Cynthia Nixon Zooms on to my screen from some decking in Long Island. The blue-grey sky is dramatically ominous, a sea breeze blows her hair into photogenic chaos and she is, of course, pretty damn famous – especially to those of us of the Sex and the City generation. So the overall effect is of watching a film, but one that is talking straight to you. Yet, within what feels like barely five seconds, we are discussing the end of democracy, with only the briefest detour to cover the impact wrought on her New York home by coronavirus.
“When you’re in New York City, what it reminds me of is the time right after September 11th. It was, in a way, less terrifying than it looked to people watching from the outside, just as it’s strangely less scary to have cancer than to watch someone you love have cancer.”
She packs a lot into a sentence – history, terrorism, love, cancer – and is clearly political to her bones: not at all interested in things that simply happen (pandemics and their attendant disruptions) but instead in systems, choices and worldviews. “In terms of the overall political scene across the country, it’s just terrifying. People keep writing these articles about the end of democracy, and it does feel like a real possibility when you have a president who’s trying to sink the Post Office.”
At 54, Nixon is a relatively recent discovery as a prominent advocate of the Democratic party’s furthest left: she stood against Andrew Cuomo in the 2018 election for the governor of New York, a race in which she now considers she was doomed from the start. “I was triply burdened,” she says. “I was a woman. I was a gay woman. I was a person who had been an activist for a long time, but had never held political office, and obviously the governor is a really big place to start. And I am an actress, which is a barely coded word for ‘bimbo’ or ‘ditz’. I don’t, in my personal life, ever call myself an actress – I call myself an actor. But Cuomo tried to use that word as often as he could, in a very derogatory way.”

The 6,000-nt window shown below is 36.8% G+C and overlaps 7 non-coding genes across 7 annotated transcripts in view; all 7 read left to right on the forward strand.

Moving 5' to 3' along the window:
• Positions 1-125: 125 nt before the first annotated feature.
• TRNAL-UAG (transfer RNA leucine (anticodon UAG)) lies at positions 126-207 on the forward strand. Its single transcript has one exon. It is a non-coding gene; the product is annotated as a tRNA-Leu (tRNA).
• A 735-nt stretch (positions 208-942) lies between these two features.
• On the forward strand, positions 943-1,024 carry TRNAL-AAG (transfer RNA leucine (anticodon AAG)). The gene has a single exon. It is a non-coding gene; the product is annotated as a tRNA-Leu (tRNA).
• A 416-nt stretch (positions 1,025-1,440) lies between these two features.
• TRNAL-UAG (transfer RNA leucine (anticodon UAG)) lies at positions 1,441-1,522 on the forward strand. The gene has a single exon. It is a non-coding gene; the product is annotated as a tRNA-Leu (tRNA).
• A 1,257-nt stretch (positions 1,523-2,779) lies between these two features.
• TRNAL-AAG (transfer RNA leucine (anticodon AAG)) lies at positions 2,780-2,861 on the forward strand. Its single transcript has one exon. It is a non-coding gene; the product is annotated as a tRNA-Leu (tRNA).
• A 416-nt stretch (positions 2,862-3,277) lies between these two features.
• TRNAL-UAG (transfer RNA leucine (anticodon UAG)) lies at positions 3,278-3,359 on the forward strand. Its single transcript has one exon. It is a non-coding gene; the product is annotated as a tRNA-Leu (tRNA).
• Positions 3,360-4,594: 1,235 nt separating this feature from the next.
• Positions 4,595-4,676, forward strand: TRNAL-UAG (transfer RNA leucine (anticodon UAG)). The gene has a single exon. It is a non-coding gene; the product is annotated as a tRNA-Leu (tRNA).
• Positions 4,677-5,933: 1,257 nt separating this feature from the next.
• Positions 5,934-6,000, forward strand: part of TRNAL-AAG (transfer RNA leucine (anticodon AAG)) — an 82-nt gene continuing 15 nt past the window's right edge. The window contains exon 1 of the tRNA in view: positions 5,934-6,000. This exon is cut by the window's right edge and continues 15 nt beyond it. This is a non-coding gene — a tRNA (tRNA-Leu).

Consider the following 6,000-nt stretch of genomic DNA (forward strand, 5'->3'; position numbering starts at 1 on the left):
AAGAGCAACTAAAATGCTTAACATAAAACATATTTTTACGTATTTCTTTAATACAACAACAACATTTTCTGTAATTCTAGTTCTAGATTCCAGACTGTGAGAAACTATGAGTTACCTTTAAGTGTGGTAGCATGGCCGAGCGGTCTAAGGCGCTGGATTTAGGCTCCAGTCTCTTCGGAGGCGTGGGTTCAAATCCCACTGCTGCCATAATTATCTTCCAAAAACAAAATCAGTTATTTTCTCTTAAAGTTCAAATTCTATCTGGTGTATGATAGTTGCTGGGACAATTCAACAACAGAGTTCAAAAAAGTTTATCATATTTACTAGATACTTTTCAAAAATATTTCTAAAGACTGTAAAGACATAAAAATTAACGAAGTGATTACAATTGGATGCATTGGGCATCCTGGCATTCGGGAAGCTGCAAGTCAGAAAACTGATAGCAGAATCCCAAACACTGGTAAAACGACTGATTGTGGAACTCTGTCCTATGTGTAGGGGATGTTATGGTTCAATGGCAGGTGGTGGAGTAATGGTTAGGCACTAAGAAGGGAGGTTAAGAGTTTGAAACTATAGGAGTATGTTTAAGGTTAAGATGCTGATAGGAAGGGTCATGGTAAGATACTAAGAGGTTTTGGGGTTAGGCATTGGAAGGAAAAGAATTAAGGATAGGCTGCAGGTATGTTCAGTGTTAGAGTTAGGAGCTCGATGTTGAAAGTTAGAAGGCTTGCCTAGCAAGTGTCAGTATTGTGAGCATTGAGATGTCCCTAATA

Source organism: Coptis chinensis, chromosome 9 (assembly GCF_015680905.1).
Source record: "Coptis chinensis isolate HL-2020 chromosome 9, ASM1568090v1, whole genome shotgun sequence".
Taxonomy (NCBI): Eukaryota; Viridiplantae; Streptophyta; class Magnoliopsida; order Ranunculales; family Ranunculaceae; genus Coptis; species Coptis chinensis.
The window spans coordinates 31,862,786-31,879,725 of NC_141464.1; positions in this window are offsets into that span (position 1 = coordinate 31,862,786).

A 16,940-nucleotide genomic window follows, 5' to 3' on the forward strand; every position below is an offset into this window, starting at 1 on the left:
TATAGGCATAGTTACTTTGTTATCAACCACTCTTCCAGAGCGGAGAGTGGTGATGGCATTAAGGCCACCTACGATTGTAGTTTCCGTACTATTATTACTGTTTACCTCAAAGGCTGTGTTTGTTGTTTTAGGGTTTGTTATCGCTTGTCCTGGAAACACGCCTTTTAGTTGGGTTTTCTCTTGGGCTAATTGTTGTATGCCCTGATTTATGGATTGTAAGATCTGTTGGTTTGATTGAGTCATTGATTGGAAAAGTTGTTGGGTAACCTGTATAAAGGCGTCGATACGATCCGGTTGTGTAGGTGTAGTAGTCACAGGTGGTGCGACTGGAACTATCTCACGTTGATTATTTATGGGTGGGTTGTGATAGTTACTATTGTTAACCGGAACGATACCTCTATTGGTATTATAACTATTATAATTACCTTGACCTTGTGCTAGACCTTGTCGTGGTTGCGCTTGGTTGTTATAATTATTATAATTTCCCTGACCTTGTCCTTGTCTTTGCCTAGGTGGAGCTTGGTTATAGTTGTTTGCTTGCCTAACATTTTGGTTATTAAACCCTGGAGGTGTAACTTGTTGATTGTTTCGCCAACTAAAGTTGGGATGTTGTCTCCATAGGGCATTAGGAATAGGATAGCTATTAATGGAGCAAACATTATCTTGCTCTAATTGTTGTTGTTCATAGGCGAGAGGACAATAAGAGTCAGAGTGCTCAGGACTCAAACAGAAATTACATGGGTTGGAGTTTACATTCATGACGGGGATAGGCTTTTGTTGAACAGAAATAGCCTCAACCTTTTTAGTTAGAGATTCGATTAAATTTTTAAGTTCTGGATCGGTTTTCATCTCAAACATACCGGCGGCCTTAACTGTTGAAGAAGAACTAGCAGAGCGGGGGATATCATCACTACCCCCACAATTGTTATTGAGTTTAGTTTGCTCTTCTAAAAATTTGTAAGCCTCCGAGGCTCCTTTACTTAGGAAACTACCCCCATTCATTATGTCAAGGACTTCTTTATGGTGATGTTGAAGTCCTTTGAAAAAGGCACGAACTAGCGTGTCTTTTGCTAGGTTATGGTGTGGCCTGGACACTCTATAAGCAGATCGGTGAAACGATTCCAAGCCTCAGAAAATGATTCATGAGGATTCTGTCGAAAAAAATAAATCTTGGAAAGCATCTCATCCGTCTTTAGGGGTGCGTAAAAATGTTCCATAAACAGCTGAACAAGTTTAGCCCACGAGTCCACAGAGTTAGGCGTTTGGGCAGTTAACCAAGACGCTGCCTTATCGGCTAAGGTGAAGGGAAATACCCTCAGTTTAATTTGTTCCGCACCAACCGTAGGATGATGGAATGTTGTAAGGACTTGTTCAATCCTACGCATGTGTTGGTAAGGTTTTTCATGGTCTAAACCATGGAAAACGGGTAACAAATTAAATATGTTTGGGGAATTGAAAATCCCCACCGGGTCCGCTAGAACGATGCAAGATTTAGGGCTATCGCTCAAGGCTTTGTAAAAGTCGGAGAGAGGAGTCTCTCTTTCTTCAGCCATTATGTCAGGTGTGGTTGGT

Nixon with her wife, Christine Marinoni, at the New York City Pride march in 2018, the year she stood as candidate for governor. Photograph: Gotham/Getty Images
But, as she points out, her political work pre-dated the gubernatorial challenge by many years. She has long been a fierce defender of public education, which is how she met her wife, the education activist Christine Marinoni, having separated from her previous partner, Danny Mozes, a teacher with whom she has two children, in 2003 (she has a third with Marinoni).
Her political stance was, originally, to defend public institutions from privatisation – a critique that will be very familiar on this side of the Atlantic. “We’ve been aware for decades how much politicians want to underfund the schools, partly because they don’t care, because they send their own children to private schools.” But through the intersection with her personal life, the tendrils of this progressive agenda reached into LGBTQ rights, women’s rights, trans rights – her oldest child is transgender – and Black Lives Matter (BLM). Six months ago, she made a video that went viral for Girls Girls Girls, the American feminist magazine. Be a Lady, They Said is a short, impassioned and caustic polemic, written by Camille Rainville, about the double (triple, infinite) standards applied to femininity (my favourite line: “Be a size zero. Be a double zero. Be nothing. You look emaciated!”).
America has never reckoned with its slave past, with its Jim Crow past, with its white supremacist past
She speaks powerfully about the BLM movement and the hope that it has brought in such dark times. “How many Americans of every ethnicity and race and age have come out in support of the BLM marches? The last estimate I heard was 20 million people, in every part of the country. Hope is hard. Every person who’s killed [by police] is really heart-wrenching for me, so I can’t imagine, if you’re a black person or you’re the mother of a black son, what it’s like. So it’s weird to say ‘hopeful’. But America has never reckoned with its slave past, with its Jim Crow past, with its white supremacist past. And now it is. The dichotomy is MAGA [Make America Great Again] versus BLM.” You could never mistake Nixon for a celebrity adding her voice to various movements out of disinterested goodwill: activism is her driving force; her fame when she talks about it – if she talks of it at all – seems more like an accident.